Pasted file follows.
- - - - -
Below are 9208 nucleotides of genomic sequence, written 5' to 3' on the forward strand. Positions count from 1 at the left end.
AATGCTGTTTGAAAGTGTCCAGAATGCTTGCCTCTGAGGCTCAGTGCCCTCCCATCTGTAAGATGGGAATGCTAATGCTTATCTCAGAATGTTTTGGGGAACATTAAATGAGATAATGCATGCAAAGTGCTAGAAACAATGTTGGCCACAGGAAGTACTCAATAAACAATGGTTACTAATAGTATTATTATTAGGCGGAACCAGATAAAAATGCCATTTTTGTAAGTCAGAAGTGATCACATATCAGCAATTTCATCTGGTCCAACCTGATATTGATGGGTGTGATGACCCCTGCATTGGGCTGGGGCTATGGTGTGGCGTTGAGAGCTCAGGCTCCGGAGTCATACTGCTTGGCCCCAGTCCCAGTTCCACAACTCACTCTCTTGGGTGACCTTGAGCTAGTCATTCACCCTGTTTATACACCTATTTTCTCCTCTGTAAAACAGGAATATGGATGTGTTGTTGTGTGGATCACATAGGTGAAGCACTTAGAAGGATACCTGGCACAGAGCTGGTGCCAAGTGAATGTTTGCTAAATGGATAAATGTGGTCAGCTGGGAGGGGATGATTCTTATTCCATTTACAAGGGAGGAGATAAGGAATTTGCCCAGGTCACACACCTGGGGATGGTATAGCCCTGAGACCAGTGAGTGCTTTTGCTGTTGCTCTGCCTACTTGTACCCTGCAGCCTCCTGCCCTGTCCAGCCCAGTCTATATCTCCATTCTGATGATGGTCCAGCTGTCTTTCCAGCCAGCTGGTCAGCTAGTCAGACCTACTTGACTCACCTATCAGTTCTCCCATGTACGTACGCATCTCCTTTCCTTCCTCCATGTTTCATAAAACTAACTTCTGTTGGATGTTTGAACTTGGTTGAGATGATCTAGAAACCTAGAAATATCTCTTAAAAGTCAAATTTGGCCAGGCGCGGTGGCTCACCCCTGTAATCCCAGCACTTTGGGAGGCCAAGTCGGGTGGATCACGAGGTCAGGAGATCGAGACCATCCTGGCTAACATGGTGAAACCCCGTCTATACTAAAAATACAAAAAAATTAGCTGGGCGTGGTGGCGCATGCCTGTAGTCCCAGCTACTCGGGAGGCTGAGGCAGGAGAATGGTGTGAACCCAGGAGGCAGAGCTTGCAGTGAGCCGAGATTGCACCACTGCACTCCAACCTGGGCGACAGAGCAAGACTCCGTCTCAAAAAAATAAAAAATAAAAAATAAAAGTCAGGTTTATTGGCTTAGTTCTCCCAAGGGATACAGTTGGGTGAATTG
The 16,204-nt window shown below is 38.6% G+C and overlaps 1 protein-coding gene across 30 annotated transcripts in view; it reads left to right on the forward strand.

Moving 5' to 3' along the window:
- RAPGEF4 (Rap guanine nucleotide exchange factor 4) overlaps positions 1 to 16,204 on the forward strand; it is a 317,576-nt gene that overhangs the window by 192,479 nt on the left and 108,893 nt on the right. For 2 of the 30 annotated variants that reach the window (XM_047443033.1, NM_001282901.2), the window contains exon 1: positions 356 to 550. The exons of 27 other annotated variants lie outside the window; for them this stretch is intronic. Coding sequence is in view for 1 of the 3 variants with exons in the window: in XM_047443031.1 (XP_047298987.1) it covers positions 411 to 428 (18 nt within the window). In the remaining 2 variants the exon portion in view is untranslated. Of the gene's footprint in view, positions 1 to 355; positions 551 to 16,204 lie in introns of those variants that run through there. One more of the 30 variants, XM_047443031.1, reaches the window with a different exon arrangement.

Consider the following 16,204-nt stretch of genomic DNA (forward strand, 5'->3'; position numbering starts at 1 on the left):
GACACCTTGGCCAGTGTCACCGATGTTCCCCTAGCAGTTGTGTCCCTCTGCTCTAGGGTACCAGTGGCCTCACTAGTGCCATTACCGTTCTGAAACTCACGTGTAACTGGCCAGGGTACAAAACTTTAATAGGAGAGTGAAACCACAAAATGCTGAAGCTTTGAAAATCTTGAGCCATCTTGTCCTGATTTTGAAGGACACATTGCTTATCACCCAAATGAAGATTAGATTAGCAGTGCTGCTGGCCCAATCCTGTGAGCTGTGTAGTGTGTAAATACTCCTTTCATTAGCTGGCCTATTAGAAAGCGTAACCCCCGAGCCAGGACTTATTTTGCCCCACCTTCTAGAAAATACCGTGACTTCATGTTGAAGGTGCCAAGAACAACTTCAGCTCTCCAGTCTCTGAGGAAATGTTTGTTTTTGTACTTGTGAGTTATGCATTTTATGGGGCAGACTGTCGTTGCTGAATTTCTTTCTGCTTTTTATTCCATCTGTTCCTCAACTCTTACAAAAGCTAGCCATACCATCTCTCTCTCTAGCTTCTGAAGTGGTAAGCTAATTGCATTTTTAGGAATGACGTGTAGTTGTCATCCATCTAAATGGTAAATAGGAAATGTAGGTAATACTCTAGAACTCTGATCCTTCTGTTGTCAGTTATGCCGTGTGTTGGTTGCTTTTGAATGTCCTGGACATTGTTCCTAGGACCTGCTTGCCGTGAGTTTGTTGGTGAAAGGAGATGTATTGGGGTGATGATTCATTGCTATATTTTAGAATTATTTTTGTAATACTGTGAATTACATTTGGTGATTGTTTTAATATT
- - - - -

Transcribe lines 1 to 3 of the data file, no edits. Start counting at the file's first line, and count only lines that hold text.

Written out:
Below are 9208 nucleotides of genomic sequence, written 5' to 3' on the forward strand. Positions count from 1 at the left end.
AATGCTGTTTGAAAGTGTCCAGAATGCTTGCCTCTGAGGCTCAGTGCCCTCCCATCTGTAAGATGGGAATGCTAATGCTTATCTCAGAATGTTTTGGGGAACATTAAATGAGATAATGCATGCAAAGTGCTAGAAACAATGTTGGCCACAGGAAGTACTCAATAAACAATGGTTACTAATAGTATTATTATTAGGCGGAACCAGATAAAAATGCCATTTTTGTAAGTCAGAAGTGATCACATATCAGCAATTTCATCTGGTCCAACCTGATATTGATGGGTGTGATGACCCCTGCATTGGGCTGGGGCTATGGTGTGGCGTTGAGAGCTCAGGCTCCGGAGTCATACTGCTTGGCCCCAGTCCCAGTTCCACAACTCACTCTCTTGGGTGACCTTGAGCTAGTCATTCACCCTGTTTATACACCTATTTTCTCCTCTGTAAAACAGGAATATGGATGTGTTGTTGTGTGGATCACATAGGTGAAGCACTTAGAAGGATACCTGGCACAGAGCTGGTGCCAAGTGAATGTTTGCTAAATGGATAAATGTGGTCAGCTGGGAGGGGATGATTCTTATTCCATTTACAAGGGAGGAGATAAGGAATTTGCCCAGGTCACACACCTGGGGATGGTATAGCCCTGAGACCAGTGAGTGCTTTTGCTGTTGCTCTGCCTACTTGTACCCTGCAGCCTCCTGCCCTGTCCAGCCCAGTCTATATCTCCATTCTGATGATGGTCCAGCTGTCTTTCCAGCCAGCTGGTCAGCTAGTCAGACCTACTTGACTCACCTATCAGTTCTCCCATGTACGTACGCATCTCCTTTCCTTCCTCCATGTTTCATAAAACTAACTTCTGTTGGATGTTTGAACTTGGTTGAGATGATCTAGAAACCTAGAAATATCTCTTAAAAGTCAAATTTGGCCAGGCGCGGTGGCTCACCCCTGTAATCCCAGCACTTTGGGAGGCCAAGTCGGGTGGATCACGAGGTCAGGAGATCGAGACCATCCTGGCTAACATGGTGAAACCCCGTCTATACTAAAAATACAAAAAAATTAGCTGGGCGTGGTGGCGCATGCCTGTAGTCCCAGCTACTCGGGAGGCTGAGGCAGGAGAATGGTGTGAACCCAGGAGGCAGAGCTTGCAGTGAGCCGAGATTGCACCACTGCACTCCAACCTGGGCGACAGAGCAAGACTCCGTCTCAAAAAAATAAAAAATAAAAAATAAAAGTCAGGTTTATTGGCTTAGTTCTCCCAAGGGATACAGTTGGGTGAATTG
The 16,204-nt window shown below is 38.6% G+C and overlaps 1 protein-coding gene across 30 annotated transcripts in view; it reads left to right on the forward strand.